Comments On Comments On Joan #1

Here is the reasoning behind me writing Joan#1.  Every so often I have a week off work.  That often means that I don’t have anything ‘real life’ to write about, and if you look at my archives you may well work out exactly when I have those weeks off…

So the post ‘Joan#1’ is supposed to fill in the gap. Don’t worry, I’m not about to take this blog off in a wildly different direction, I’ll keep writing about the stuff I normally write about – I promise.

I’m back at work on Friday night, so the ‘regular’ stuff will start again then, until then I’m going to inflict two more ‘Joan’s’ on you.  The idea behind the ‘Joan’ posts was inspired by the Michael Crichton book ‘Five Patients’ which describes, in-depth, five patients and the treatment that surrounds them.  It was written in the 60’s, so is a bit out of date now.  I’m trying to do something similar in my usual “short posts, scribbled down, barely edited” style.

So, it’s either ‘Joan #2’ or I’ll inflict on you another post about how I’m getting screwed under the ‘Agenda for Change’ paydeal.

Yes…that is a threat…

10 thoughts on “Comments On Comments On Joan #1”

  1. Didn't “Five Patients” also become the (sort-of) theme for an episode of “House”, named – cunningly – “Three Patients” ?But you're right – it makes for interesting (and hopefully informative) reading. Good on yer.

  2. I really really really LIKE this new 5 patients segment. I used to work as an admissions clerk in a US hospital and was always impressed by the EMTs and First Responders who ferried patients to the Emergency Rooms. Although I live in New Jersey, we never had anything really dramatic like gunshot wounds, usually MI (myocardial infarctions), etc. Love the BLOG! Regs, Trish

  3. By the way, I wrote the segment of my novel based on your 80/50 entry over my weekend. It's at – I took liberties, of course. It's fiction!I do warn you, though, not to read the rest of the novel if you've any innocence left in you at all. I'm afraid the subplot involves an explicitly documented love story between a human and a tentacle monster.

  4. I love House, too, but sometimes find the lack of visible nurses to be too much! A patient calls for a nurse and three docs come running to help – in what universe?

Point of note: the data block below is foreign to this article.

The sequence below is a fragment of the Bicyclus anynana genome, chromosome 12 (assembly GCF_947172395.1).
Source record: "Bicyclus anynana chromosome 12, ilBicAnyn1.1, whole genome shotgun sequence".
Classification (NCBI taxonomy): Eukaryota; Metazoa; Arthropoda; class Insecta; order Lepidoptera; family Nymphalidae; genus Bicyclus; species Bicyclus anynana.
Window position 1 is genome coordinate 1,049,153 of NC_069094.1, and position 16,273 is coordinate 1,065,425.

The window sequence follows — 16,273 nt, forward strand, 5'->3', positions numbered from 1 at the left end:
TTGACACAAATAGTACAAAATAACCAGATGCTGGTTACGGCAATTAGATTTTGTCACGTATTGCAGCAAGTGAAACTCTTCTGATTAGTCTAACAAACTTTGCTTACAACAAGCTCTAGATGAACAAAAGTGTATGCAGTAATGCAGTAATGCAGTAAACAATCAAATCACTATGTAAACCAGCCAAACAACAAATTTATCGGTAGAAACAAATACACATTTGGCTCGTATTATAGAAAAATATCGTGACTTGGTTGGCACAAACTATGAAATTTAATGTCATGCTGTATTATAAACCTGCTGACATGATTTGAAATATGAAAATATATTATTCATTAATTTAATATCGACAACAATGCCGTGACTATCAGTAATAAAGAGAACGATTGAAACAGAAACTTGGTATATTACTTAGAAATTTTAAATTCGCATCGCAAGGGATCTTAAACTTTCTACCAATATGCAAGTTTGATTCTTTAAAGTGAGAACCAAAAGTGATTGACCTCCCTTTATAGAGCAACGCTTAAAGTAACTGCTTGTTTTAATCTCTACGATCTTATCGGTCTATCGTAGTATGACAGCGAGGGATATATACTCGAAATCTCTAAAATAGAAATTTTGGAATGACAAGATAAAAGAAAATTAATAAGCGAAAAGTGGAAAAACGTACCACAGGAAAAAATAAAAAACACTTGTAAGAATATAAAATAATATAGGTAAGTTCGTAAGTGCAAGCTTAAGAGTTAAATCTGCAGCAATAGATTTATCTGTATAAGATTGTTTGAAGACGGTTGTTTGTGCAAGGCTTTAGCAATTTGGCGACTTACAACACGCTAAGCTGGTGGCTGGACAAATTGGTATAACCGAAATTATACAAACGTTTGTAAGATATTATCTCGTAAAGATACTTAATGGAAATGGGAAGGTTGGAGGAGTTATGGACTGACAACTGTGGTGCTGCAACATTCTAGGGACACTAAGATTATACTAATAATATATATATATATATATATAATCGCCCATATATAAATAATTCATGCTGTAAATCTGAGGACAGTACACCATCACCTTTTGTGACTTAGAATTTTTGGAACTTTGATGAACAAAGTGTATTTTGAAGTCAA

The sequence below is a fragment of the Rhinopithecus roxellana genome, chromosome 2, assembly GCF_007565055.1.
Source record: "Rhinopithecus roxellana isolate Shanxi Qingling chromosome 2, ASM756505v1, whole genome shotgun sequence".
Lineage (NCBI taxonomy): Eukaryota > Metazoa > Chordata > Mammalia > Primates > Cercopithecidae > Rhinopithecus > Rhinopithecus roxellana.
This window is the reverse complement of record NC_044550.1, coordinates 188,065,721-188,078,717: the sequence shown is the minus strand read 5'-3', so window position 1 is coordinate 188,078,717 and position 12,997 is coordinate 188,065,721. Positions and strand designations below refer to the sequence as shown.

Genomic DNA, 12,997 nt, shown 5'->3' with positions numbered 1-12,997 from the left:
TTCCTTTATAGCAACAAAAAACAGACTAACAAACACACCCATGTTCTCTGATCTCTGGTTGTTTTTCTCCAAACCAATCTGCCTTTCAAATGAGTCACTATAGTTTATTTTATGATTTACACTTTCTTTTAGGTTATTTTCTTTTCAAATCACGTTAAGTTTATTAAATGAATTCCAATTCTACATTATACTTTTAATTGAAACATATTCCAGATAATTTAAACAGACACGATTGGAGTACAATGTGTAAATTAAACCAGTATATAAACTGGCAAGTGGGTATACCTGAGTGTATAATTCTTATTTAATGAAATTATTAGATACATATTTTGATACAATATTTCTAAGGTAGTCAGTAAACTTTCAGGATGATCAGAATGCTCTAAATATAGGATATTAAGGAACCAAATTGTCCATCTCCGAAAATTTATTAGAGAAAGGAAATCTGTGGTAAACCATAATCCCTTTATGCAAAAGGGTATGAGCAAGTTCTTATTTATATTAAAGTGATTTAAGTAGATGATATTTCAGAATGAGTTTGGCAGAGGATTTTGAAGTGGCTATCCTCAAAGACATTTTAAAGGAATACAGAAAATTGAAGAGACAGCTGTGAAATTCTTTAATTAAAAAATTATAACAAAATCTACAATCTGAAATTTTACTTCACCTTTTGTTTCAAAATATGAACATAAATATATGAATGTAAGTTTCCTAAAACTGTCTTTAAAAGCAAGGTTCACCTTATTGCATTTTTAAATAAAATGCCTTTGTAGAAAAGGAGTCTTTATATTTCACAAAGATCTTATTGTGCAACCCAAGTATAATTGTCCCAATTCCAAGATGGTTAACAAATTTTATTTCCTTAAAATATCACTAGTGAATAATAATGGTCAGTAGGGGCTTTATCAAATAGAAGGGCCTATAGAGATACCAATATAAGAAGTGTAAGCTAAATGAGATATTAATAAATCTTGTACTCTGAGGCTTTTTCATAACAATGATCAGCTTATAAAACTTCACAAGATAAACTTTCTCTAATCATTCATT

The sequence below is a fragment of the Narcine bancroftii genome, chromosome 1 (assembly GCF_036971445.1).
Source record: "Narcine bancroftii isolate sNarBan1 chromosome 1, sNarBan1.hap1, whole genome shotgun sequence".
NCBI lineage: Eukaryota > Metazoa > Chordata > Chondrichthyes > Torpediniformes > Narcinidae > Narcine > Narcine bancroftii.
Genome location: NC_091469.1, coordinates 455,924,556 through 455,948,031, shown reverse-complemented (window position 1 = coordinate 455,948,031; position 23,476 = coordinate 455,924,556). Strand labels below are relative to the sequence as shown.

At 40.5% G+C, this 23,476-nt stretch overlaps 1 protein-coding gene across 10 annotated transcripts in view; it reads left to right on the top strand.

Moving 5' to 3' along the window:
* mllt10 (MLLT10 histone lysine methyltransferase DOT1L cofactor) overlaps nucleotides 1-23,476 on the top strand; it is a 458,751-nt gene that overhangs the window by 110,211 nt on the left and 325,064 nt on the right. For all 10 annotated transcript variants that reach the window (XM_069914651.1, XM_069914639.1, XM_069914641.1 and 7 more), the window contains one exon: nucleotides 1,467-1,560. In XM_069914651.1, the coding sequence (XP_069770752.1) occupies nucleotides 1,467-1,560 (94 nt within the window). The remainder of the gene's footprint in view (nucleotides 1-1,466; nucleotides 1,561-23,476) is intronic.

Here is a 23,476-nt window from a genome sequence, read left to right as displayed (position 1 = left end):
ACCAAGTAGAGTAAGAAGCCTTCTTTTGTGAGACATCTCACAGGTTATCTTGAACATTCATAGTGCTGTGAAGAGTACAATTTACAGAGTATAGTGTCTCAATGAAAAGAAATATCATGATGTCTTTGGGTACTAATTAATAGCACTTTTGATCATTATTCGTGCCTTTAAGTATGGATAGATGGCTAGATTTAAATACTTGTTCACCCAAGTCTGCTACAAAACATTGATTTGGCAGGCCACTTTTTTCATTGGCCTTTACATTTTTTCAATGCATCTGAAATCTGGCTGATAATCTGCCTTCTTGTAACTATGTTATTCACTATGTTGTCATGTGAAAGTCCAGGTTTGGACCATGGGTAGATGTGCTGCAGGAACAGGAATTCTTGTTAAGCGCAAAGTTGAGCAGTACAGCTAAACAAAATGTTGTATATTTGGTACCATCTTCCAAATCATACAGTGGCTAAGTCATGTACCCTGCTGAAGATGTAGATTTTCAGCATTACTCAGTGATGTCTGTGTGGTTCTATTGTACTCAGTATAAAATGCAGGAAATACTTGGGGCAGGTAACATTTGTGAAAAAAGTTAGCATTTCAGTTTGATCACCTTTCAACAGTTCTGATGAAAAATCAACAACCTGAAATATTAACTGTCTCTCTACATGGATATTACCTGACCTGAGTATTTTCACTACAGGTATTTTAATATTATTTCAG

5. I feel driven as only a retired EMT could be that the term Paramedic should be applied to all emergency ambulance personnel. Your comment in Joan 2,like a paramedic but not paid as well, just about sums it up! The difference between an experienced Paramedic and technician in the UK is a three month sandwich course paid for by the London Ambulance Service. Why the Service adopted these differing terminologies has always baffled me. In so far as the paramedic has additional skills and knowledge commensurate to a sandwich course, it doesnt amount to a great deal to the suspended patient. Its a heart start and solid professional CPR that really counts when technically all is lost. I always found that at a trauma call it was I as the EMT that took overall responsibility in what is the control and management of an emergency situation! The Paramedic was always too busy spiking the patient and drawing up medication and drug infusions. I always regarded the introduction of these separate terminologies as a slap in the face and its about time they got back to a more correct formulation. Every month when I received my wage slip as you do today, I was paid for paramedic skills, so why cant they acknowledge that by utilising the Paramedic, Qualified Paramedic terminology. This would more clearly reflect the reality of ambulance service tasks and anyway a so called Emergency Medical Technician is only some-one still on the journey, to becoming a fully qualified Paramedic!

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